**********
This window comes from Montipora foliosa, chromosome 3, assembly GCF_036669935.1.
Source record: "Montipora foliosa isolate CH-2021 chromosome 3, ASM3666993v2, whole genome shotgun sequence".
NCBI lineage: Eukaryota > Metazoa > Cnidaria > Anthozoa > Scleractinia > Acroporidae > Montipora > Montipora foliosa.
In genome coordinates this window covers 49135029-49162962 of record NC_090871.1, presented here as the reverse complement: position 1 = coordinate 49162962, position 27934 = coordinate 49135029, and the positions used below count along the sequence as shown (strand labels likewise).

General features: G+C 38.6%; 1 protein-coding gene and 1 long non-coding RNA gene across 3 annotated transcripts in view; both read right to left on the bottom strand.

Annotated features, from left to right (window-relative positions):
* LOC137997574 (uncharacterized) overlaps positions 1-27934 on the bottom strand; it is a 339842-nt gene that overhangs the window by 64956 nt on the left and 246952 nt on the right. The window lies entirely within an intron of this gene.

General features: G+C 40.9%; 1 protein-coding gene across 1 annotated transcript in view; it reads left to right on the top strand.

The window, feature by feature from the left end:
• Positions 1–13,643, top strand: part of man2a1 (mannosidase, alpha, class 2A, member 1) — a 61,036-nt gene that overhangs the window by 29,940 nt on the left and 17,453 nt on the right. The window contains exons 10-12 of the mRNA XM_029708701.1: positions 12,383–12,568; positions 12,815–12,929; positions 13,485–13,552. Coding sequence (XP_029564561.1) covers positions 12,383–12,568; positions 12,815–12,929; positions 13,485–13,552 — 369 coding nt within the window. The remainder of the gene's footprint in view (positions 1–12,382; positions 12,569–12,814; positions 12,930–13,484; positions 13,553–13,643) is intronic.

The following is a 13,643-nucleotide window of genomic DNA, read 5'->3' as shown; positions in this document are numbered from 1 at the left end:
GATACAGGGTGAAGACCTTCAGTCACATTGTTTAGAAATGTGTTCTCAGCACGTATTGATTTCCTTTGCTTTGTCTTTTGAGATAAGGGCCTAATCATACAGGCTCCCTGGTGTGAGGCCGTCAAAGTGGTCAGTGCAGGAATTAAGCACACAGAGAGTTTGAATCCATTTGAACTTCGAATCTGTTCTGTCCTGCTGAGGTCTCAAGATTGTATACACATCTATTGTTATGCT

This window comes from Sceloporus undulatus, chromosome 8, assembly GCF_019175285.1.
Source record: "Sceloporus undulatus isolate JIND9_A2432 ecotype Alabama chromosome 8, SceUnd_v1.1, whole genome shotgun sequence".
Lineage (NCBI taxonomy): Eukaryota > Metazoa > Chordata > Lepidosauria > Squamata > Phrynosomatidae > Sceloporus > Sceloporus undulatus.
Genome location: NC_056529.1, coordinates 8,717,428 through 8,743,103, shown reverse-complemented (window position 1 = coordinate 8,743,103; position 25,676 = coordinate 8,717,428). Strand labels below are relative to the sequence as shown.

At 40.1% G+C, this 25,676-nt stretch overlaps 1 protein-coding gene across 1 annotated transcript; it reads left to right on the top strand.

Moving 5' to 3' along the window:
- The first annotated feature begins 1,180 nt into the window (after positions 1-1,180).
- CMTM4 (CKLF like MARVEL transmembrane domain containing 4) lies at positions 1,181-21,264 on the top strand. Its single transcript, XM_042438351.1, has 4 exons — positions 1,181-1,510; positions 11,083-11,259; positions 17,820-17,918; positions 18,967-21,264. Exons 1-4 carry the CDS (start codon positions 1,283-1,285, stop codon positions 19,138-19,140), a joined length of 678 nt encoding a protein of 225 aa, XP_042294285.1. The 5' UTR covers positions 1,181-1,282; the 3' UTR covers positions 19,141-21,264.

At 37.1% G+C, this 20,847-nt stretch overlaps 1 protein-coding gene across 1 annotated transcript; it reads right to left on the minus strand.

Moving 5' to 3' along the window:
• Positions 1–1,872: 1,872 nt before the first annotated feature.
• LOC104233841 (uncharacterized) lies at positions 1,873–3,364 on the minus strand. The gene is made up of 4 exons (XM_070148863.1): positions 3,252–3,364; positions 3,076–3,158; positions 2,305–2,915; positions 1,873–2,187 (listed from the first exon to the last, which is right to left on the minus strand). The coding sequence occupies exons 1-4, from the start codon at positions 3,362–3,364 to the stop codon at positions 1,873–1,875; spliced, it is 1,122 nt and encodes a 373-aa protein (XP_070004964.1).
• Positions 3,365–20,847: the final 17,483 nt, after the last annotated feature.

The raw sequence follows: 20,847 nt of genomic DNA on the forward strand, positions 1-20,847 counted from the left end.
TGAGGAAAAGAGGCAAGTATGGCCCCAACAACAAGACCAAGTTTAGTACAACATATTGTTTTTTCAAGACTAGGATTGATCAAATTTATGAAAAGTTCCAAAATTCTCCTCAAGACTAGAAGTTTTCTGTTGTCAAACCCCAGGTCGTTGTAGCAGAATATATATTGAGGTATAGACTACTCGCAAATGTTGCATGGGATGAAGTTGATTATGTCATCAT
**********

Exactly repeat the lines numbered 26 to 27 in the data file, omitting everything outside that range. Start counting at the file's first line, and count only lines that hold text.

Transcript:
The raw sequence follows: 20,847 nt of genomic DNA on the forward strand, positions 1-20,847 counted from the left end.
TGAGGAAAAGAGGCAAGTATGGCCCCAACAACAAGACCAAGTTTAGTACAACATATTGTTTTTTCAAGACTAGGATTGATCAAATTTATGAAAAGTTCCAAAATTCTCCTCAAGACTAGAAGTTTTCTGTTGTCAAACCCCAGGTCGTTGTAGCAGAATATATATTGAGGTATAGACTACTCGCAAATGTTGCATGGGATGAAGTTGATTATGTCATCAT